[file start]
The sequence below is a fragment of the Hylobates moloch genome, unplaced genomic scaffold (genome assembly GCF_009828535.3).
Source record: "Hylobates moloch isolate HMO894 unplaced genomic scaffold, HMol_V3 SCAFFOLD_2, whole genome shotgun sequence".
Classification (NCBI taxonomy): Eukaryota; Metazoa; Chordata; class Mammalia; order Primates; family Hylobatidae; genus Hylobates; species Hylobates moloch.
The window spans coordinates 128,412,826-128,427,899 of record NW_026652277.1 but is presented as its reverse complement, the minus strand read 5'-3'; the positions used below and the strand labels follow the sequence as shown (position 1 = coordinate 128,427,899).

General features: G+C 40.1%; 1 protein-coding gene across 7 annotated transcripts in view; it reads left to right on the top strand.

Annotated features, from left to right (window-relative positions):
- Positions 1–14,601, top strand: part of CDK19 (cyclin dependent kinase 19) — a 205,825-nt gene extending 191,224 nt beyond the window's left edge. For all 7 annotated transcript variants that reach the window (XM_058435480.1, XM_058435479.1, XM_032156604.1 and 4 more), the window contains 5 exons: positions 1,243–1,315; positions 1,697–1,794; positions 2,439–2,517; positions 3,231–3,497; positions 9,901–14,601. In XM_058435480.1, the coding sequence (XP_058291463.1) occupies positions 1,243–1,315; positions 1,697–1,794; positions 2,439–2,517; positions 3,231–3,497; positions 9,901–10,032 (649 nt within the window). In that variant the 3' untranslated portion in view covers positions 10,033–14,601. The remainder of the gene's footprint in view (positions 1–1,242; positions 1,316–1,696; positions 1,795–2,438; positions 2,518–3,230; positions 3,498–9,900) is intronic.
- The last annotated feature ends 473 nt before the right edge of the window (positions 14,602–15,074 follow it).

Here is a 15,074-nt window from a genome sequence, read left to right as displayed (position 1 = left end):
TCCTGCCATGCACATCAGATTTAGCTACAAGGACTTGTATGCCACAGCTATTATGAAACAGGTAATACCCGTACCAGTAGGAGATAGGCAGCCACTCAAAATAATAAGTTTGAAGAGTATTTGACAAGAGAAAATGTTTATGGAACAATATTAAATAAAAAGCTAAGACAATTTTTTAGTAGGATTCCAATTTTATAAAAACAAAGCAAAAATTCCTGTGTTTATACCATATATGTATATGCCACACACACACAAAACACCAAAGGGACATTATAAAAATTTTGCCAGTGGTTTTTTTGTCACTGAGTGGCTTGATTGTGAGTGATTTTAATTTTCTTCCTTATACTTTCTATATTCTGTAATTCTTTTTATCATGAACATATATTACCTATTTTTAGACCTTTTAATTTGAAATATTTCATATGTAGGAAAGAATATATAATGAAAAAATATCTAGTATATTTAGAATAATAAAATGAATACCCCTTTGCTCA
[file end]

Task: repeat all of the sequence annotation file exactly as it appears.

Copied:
The sequence below is a fragment of the Hylobates moloch genome, unplaced genomic scaffold (genome assembly GCF_009828535.3).
Source record: "Hylobates moloch isolate HMO894 unplaced genomic scaffold, HMol_V3 SCAFFOLD_2, whole genome shotgun sequence".
Classification (NCBI taxonomy): Eukaryota; Metazoa; Chordata; class Mammalia; order Primates; family Hylobatidae; genus Hylobates; species Hylobates moloch.
The window spans coordinates 128,412,826-128,427,899 of record NW_026652277.1 but is presented as its reverse complement, the minus strand read 5'-3'; the positions used below and the strand labels follow the sequence as shown (position 1 = coordinate 128,427,899).

General features: G+C 40.1%; 1 protein-coding gene across 7 annotated transcripts in view; it reads left to right on the top strand.

Annotated features, from left to right (window-relative positions):
- Positions 1–14,601, top strand: part of CDK19 (cyclin dependent kinase 19) — a 205,825-nt gene extending 191,224 nt beyond the window's left edge. For all 7 annotated transcript variants that reach the window (XM_058435480.1, XM_058435479.1, XM_032156604.1 and 4 more), the window contains 5 exons: positions 1,243–1,315; positions 1,697–1,794; positions 2,439–2,517; positions 3,231–3,497; positions 9,901–14,601. In XM_058435480.1, the coding sequence (XP_058291463.1) occupies positions 1,243–1,315; positions 1,697–1,794; positions 2,439–2,517; positions 3,231–3,497; positions 9,901–10,032 (649 nt within the window). In that variant the 3' untranslated portion in view covers positions 10,033–14,601. The remainder of the gene's footprint in view (positions 1–1,242; positions 1,316–1,696; positions 1,795–2,438; positions 2,518–3,230; positions 3,498–9,900) is intronic.
- The last annotated feature ends 473 nt before the right edge of the window (positions 14,602–15,074 follow it).

Here is a 15,074-nt window from a genome sequence, read left to right as displayed (position 1 = left end):
TCCTGCCATGCACATCAGATTTAGCTACAAGGACTTGTATGCCACAGCTATTATGAAACAGGTAATACCCGTACCAGTAGGAGATAGGCAGCCACTCAAAATAATAAGTTTGAAGAGTATTTGACAAGAGAAAATGTTTATGGAACAATATTAAATAAAAAGCTAAGACAATTTTTTAGTAGGATTCCAATTTTATAAAAACAAAGCAAAAATTCCTGTGTTTATACCATATATGTATATGCCACACACACACAAAACACCAAAGGGACATTATAAAAATTTTGCCAGTGGTTTTTTTGTCACTGAGTGGCTTGATTGTGAGTGATTTTAATTTTCTTCCTTATACTTTCTATATTCTGTAATTCTTTTTATCATGAACATATATTACCTATTTTTAGACCTTTTAATTTGAAATATTTCATATGTAGGAAAGAATATATAATGAAAAAATATCTAGTATATTTAGAATAATAAAATGAATACCCCTTTGCTCA